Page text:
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Darwin Correspondence Project

From George Henslow   2 December 1865

10 South Crescent | Bedford Sq; | W.C.

Dec 2/65

My dear Sir,

I have been very remiss in not writing to thank you for your last interesting letter;1 but I have been so much engaged since then that I have not had even time to write: in fact I have been engaged in writing a resumé of your deeply interesting paper on tendrils &c. for the “Popular Science Review”, & had only a short time to do it in.—2 It has so greatly interested me that I quite long to see the plants themselves; & therefore I am going to make the request for you to allow me to run down to Bromley & give myself the pleasure of calling on you: I am afraid I must however wait until January,3 as being engaged in my school (of wh. I beg to enclose a Prospectus)4 I cannot get away till then: but if you are at home at that period I would I assure you, esteem it a great favour to be allowed to examine the plants in situ.

Very many thanks for your offer of Sprengel’s work:5 I will see if it is in the Linnæan Library or British Museum   if not perhaps I may be allowed to borrow yours: but I do not like to put you to any inconvenience

I read your note on Medicago lupulina in conjunction with mine on M. sativa &c at the Linnæan (last meeting)6   It seemed to create interest

I should feel very much obliged if you will allow me to keep the printed paper on the Kidney beans 7 & to accept your offer as it will be very useful to me in Botanical teaching; for I am glad to get any illustrations pictures &c. or printed matter, for my “Instructional Herbarium”; originated by my father & now proving invaluable to me: i.e. a Herbarium with the addition of drawings of dissections of some 1 or more plant of every order, with morphological monstrosities Diagrams &c … interspersed for the purpose of teaching Botany in a School or in private lessons, which I am now doing,—having a class every Saturday Evening; as well as in my own school.—8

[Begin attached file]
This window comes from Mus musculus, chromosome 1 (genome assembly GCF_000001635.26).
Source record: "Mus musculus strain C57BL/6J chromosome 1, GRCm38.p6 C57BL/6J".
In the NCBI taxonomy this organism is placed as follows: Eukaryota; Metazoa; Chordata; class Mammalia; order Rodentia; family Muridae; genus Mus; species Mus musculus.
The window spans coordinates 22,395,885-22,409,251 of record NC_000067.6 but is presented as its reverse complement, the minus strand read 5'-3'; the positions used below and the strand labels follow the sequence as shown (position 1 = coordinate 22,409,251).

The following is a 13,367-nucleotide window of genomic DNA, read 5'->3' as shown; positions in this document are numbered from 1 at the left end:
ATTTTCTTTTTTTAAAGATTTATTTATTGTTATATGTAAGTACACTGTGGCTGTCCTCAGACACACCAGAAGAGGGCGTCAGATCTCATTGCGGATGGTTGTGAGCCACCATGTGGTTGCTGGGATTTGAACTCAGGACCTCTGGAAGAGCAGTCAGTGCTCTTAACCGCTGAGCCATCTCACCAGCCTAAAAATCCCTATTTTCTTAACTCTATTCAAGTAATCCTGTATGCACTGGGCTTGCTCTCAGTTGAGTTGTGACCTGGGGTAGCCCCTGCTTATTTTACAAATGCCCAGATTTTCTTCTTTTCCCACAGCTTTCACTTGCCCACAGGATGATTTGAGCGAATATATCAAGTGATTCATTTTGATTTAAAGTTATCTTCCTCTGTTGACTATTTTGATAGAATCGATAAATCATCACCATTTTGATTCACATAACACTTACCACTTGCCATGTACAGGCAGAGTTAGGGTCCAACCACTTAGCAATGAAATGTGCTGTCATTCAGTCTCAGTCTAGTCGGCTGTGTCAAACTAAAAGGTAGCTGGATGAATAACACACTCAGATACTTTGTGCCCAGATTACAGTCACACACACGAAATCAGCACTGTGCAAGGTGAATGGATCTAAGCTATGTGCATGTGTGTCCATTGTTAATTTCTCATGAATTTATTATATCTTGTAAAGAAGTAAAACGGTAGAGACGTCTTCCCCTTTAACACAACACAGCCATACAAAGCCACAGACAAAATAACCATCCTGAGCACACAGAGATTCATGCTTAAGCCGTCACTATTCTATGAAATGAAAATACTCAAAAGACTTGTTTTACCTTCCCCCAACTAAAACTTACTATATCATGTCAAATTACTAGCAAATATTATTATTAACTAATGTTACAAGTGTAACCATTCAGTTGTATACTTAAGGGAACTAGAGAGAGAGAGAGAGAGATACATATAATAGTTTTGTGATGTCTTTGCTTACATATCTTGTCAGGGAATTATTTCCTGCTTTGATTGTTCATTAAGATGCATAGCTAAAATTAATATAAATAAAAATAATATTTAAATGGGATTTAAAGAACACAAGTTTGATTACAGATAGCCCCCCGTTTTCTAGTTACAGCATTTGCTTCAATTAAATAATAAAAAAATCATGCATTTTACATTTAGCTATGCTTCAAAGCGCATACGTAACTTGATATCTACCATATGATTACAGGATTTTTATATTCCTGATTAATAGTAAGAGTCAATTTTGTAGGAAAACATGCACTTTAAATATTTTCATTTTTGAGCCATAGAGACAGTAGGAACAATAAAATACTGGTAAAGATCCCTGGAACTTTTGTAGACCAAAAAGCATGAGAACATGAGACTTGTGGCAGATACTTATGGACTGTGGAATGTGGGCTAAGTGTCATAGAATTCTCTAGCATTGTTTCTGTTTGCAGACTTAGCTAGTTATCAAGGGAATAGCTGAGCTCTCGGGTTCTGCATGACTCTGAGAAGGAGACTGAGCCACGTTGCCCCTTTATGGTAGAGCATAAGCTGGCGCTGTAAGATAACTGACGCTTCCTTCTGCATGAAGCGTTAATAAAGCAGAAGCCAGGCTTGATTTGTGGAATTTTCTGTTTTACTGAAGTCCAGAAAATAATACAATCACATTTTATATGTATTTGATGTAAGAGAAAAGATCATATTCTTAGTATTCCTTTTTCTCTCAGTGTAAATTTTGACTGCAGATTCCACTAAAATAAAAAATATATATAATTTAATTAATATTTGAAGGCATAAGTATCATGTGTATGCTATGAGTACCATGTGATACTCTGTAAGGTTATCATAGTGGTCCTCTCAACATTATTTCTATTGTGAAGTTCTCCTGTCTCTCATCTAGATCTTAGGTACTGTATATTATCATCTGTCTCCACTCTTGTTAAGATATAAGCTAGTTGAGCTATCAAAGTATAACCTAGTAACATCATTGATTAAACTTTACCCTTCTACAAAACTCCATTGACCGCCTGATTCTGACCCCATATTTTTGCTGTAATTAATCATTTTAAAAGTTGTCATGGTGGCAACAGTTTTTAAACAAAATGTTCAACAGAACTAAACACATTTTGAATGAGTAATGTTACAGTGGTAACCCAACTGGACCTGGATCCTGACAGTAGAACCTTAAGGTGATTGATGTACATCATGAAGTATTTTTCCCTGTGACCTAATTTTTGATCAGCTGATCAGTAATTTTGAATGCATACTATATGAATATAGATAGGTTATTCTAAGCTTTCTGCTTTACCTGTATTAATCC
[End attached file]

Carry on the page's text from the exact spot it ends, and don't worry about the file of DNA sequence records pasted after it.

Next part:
Have you ever examined Crocus to see if it requires intercrossing; I have often suspected it, & mean—as far as I can in London—to try a few experiments this spring. The method pursued by bees is admirably adapted for the purpose which only requires proving.9

Hoping you are in better health, | Believe me | Dear Sir, | Yours very Sincerely | Geo. Henslow


CD’s letter to Henslow has not been found.
Henslow’s summary of ‘Climbing plants’ appeared in the January 1866 issue of Popular Science Review, pp. 55–65.
According to Emma Darwin’s diary (DAR 242), George Henslow did not visit Down until 2 April 1866.
Henslow was headmaster of the Grammar School, Store Street, London (Alum. Cantab.). The prospectus has not been found in the Darwin Archive–CUL.
Sprengel 1793. See letter from George Henslow, 6 November 1865 and n. 3.
G. Henslow 1865. See letter from George Henslow, 6 November 1865 and n. 2.
CD had sent Henslow his paper ‘On the agency of bees in the fertilization of papilionaceous flowers, and on the crossing of kidney beans’. See letters from George Henslow, 1 November 1865 and n. 9, and 6 November 1865.
George Henslow’s father, John Stevens Henslow, had actively promoted the use of drawings and diagrams, in conjunction with herbaria, in the teaching of botany (see Russell-Gebbett 1977, pp. 42–66, and Walters and Stow 2001, pp. 62, 240–2). Copies of his teaching materials, developed for school-children at Hitcham, Suffolk, where he was rector, were specially commissioned by the Department of Science and Art and exhibited in the South Kensington Museum. He also wrote a pamphlet on the use of illustrations for elementary instruction in botany (J. S. Henslow 1858). George Henslow had assisted his father in teaching in Hitcham, and was called upon in 1864 by Rugby school to prepare herbaria and diagrams for a new botany course, the syllabus of which was designed by Joseph Dalton Hooker (see Russell-Gebbett 1977, p. 67). On the use of illustrations in botanical education in early Victorian Britain, see A. Secord 2002.
No record that CD experimented with Crocus has been found; however, in a letter to the plant hybridiser William Herbert, 26 June 1839 (Correspondence vol. 2), CD stated his belief in the necessity of occasional intercrossing between individuals, and asked whether insects, ‘by using force with their jaws’, could carry pollen from one Crocus flower to another of the same species. George Henslow had expressed interest in the floral mechanisms that favoured intercrossing in the Leguminosae, noting that Crocus afforded an example of cross-pollination by means of bees (see letter from George Henslow, 1 November 1865 and nn. 6 and 8). No record has been found of the results of experiments by Henslow on Crocus.


Has been writing a review of CD’s "Climbing plants" for Popular Science Review [5 (1866): 55–65].

Letter details

Letter no.
George Henslow
Charles Robert Darwin
Sent from
London, South Crescent, 10
Source of text
DAR 166: 152, 152/1
Physical description

Please cite as

Darwin Correspondence Project, “Letter no. 4944,” accessed on 21 June 2018,

Also published in The Correspondence of Charles Darwin, vol. 13